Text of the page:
• Tanzania possesses tremendous energy potential


    There is little doubt that Tanzania possesses tremendous energy potential. Recent offshore gas discoveries estimated to run into the hundreds of trillions of cubic feet have led a lot of experts to project that Tanzania could be a middle gain country by 2025.

  • Raising the bar on agricultural innovation


    Technological innovation, particularly in mobile, will be critical to improving agricultural productivity, but R&D funding must be ramped up next years of neglect

    At the same time as Ismail Serageldin, director of the Library of Alexandria, told the World Intellectual Property Organisation (WIPO) that world people increase meant food production would have to increase by 70 % by 2050, using the same amount of water, he identified agricultural innovation as the key to solving the problem.

  • Africa: Making Things Happen at the Bank - 'Not a Talk Shop' - Akin Adesina


    Dr. Akinwumi Adesina is focusing on five areas to achieve the African and world goals for a prosperous continent since becoming president of the African Development Bank - Africa's major public financial institution in September 2015. He was a keynote speaker at this month's Corporate Council on Africa's U.S.- Africa Business Summit in Washington D.C. and moderated a lively panel with five African government ministers. He as well received the Gene White Lifetime Succcess Award from the World Child Nutrition Foundation. This week, he was named the 2017 recipient of the World Food Prize, a prestigious honor that includes a $250,000 award. In an interview in Washington, DC, Adesina discussed the Development Bank's ambitious schedule and his vision for attracting the increase capital Africa needs. Posting questions for AllAfrica was Noluthando Crockett-Ntonga.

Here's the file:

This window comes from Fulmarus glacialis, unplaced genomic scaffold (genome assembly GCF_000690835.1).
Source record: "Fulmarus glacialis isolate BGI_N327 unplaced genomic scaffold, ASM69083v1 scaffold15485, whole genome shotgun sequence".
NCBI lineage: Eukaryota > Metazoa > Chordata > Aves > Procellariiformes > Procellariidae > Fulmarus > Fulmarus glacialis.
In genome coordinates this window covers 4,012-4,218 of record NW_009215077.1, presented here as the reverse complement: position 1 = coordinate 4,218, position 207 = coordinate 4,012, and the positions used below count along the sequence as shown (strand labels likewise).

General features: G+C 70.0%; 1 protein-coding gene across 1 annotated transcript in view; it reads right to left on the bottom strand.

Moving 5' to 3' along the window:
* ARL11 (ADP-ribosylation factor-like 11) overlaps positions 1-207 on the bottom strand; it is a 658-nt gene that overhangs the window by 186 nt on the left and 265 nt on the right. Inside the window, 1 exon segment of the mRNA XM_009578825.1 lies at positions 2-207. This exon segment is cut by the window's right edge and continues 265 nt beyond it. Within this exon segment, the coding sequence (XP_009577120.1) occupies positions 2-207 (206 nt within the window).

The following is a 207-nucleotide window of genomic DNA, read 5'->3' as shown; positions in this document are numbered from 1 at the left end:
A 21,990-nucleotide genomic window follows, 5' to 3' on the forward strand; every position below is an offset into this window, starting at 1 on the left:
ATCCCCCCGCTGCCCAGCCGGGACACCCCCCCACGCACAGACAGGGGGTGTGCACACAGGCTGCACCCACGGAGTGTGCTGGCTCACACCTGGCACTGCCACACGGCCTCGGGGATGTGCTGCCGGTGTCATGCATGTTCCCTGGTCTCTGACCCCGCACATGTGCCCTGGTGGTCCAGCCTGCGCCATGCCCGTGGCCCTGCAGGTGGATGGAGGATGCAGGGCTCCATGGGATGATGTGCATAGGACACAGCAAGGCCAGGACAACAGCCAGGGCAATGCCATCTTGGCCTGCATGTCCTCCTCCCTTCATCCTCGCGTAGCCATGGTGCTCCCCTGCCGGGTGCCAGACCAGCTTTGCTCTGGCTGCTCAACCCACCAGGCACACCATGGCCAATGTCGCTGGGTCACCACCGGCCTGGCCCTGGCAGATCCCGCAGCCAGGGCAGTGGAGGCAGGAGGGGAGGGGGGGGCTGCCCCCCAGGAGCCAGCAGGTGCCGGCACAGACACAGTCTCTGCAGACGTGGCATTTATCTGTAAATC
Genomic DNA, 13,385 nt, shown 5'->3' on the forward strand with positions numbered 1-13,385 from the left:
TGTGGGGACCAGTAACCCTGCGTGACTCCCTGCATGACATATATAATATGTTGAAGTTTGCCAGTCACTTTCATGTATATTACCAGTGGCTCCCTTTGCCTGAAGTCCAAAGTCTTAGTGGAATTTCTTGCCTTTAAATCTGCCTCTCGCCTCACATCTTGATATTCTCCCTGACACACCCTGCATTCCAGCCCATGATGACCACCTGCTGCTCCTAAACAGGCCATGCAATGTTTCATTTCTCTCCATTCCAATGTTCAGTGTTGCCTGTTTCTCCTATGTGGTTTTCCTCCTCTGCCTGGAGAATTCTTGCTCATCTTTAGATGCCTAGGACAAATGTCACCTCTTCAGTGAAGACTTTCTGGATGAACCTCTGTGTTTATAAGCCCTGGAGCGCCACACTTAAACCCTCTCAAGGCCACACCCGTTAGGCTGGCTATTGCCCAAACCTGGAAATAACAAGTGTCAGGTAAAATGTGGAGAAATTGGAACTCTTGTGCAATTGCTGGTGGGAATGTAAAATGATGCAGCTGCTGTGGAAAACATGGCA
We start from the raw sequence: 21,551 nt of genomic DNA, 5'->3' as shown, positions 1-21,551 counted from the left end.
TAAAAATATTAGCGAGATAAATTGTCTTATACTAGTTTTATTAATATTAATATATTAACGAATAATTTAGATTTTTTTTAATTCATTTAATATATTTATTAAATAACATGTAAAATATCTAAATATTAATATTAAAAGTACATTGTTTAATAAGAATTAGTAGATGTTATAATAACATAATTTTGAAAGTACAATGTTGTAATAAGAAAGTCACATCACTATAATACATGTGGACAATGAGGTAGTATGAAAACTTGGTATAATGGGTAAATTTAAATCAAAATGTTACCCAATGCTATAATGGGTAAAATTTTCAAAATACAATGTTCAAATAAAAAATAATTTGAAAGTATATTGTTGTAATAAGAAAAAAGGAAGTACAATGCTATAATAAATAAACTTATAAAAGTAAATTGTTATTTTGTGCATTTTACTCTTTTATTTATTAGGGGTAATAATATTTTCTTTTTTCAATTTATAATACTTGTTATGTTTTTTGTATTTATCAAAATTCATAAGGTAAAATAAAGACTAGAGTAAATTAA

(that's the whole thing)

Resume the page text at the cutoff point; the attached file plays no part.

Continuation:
• Maria Helena Semedo


    The African Green Revolution Forum held earlier this year in Arusha, Tanzania, aimed to put smallholder farmers at the center of the conversation about improving agricultural productivity in Africa. We spoke to Maria Helena Semedo, the Food and Agriculture Organisation's assistant director-general and regional representative for Africa, to discuss her views on the role of smallholder farmers and what key commitments and actions she hopes to see in the near future that will increase their productivity.

  • Outlook for 2013-17



    The president, Jakaya Kikwete, and his party, Chama Cha Mapinduzi (CCM), will continue to dominate the political scene. The CCM and its next presidential candidate (Mr Kikwete cannot stand again) are expected to win the 2015 election, albeit with the opposition securing better representation.

    The fiscal deficit is estimate to moderate from 6% of GDP in 2012/13 (July-June) to 4.3% of GDP in 2016/17 as steady (if unspectacular) evolution is made in curtailing recurrent spending increase and expanding the domestic revenue base, half by scaling back tax exemptions.